Many in New England will remember December 11, 1995 the day that Malden Mills, the maker of PolarFleece® and the employer of thousands, burned to the ground. The company made headlines again June 12.

    Read more >

  • A Good Process Gets Results

    A Good Process Gets Results

    Companies in the lower mid-market often are surprised when they attract attention from larger entities, even those whose balance sheets dwarf the target. Why do small companies attract this kind of in

    Read more >

  • M&A Tip- Make Sure We Know Your Goals

    M&A Tip- Make Sure We Know Your Goals

    It’s a good idea for owners to be clear about their goals when discussing the sale of their company with the M&A advisor.

    Read more >

  • M&A Advisor Tip: Intangibles Matter

    M&A Advisor Tip: Intangibles Matter

    Intangible assets can play a significant role in your business value. While these may not take physical form, they can be legally identified and transferred. It can be a hard exercise, especially w

    Read more >

  • Selling Your Business? Get Clear About Why

    Selling Your Business? Get Clear About Why

    We regularly have conversations with owners about selling. As part of these discussions we take time to talk about the ‘why’. This almost always leads to one of ten core factors, each of which req

    Read more >

  • Successful Acquisition Hinges on More Than Strategy

    Successful Acquisition Hinges on More Than Strategy

    In the current labor environment, it can be difficult to grow a business. Instead of hiring the talent you need to fuel organic growth, growth through acquisition can be another way to expand.

    Read more >

  • Three Things to Check

    Three Things to Check

    When you are preparing for a possible transition and sale, lots of things come to mind. Before you get too far along the path to dreams, consider these three things when preparing for the transaction.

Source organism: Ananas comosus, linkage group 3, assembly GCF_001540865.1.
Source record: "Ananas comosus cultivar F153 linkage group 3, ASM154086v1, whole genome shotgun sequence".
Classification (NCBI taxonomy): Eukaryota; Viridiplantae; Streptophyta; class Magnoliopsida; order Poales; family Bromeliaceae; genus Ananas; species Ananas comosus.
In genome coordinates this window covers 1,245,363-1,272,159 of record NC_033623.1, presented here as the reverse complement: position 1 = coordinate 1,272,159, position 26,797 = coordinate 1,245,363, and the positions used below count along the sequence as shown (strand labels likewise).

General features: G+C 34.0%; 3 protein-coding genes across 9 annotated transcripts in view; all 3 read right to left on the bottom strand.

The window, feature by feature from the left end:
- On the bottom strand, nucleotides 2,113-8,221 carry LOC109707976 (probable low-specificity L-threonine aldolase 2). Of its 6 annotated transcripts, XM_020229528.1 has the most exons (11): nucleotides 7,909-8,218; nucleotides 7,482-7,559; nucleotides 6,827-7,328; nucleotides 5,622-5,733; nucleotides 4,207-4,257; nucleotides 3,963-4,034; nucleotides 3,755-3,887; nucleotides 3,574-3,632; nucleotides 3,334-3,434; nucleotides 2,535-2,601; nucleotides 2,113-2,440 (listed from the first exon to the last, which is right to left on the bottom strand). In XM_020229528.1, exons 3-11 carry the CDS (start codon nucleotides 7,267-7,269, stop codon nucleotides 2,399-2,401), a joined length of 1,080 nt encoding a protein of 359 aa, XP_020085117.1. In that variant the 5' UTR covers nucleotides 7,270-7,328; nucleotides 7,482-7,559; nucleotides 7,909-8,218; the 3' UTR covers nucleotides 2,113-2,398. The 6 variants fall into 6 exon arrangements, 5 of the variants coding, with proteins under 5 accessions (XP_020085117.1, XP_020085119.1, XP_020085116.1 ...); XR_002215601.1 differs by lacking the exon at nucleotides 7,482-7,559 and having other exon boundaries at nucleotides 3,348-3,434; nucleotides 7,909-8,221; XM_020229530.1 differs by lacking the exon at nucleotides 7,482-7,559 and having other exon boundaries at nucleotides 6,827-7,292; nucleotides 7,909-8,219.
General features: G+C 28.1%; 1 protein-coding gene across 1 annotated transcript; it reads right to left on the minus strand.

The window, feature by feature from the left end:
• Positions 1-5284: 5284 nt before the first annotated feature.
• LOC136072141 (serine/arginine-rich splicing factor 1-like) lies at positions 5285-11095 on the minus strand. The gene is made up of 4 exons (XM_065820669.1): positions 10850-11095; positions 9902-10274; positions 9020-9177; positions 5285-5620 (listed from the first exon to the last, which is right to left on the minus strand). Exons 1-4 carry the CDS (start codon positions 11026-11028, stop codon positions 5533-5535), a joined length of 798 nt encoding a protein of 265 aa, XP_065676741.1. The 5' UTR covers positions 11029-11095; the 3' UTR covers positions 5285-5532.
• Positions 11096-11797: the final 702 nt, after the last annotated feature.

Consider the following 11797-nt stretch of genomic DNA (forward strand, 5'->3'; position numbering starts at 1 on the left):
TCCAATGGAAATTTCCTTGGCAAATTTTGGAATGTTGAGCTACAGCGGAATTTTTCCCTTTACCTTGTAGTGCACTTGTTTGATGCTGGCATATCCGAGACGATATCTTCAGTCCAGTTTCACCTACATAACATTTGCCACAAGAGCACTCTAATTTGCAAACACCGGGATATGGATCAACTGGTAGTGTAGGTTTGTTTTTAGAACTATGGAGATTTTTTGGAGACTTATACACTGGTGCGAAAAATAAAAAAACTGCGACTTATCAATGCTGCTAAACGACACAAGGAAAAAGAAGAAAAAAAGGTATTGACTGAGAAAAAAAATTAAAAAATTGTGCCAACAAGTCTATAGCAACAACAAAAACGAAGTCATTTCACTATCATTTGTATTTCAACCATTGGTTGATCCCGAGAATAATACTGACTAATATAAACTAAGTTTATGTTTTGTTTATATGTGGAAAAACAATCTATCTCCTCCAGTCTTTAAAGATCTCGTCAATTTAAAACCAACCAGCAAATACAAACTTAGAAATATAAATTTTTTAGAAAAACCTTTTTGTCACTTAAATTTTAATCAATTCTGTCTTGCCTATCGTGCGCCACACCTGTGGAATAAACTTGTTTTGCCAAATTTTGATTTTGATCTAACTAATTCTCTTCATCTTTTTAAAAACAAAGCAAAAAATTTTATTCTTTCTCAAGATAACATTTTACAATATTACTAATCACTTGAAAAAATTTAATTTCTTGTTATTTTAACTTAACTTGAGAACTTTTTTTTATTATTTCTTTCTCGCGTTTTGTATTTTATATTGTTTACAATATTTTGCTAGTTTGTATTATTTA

Read more >

  • What’s the M&A Outlook?

    What’s the M&A Outlook?

    The intense pace of mergers and acquisitions that shaped the Lower Middle Market last year is likely to continue through 2019, according to the most recent Market Pulse survey. The survey is a join

    Read more >

  • Why an IOI can help get a better LOI

    Why an IOI can help get a better LOI

    We generally include an Indication of Interest (IOI) in our sales process. This is not the same as an LOI – letter of intent - but is still an important part of the sales process. Here’s why.

    Read more >

Case Studies

  • Precision Machining Company

    Initially, liquidation was a serious consideration. It would offer a quick exit but would hurt loyal employees and disrupt the customers who had come to rely on its quality production.

    Read more >

  • Green Product Company

    Our client owners could dig in for the long haul…However, this would take five years or more. Owners simply lacked the horsepower to do it.

    Read more >

  • Water Purification Company and Young Buyers

    Owners decided they wanted to retire. They also wanted to be fair to the staff who had been loyal to them. Could the company be sold, the staff retained and the facility remain in use?

    Read more >

  • Magnetics Company with High Profile Customers

    (T)he manufacturer would need to focus on growing EBITDA to capture interest from major strategic buyers and achieve a higher multiple of earnings.

    Read more >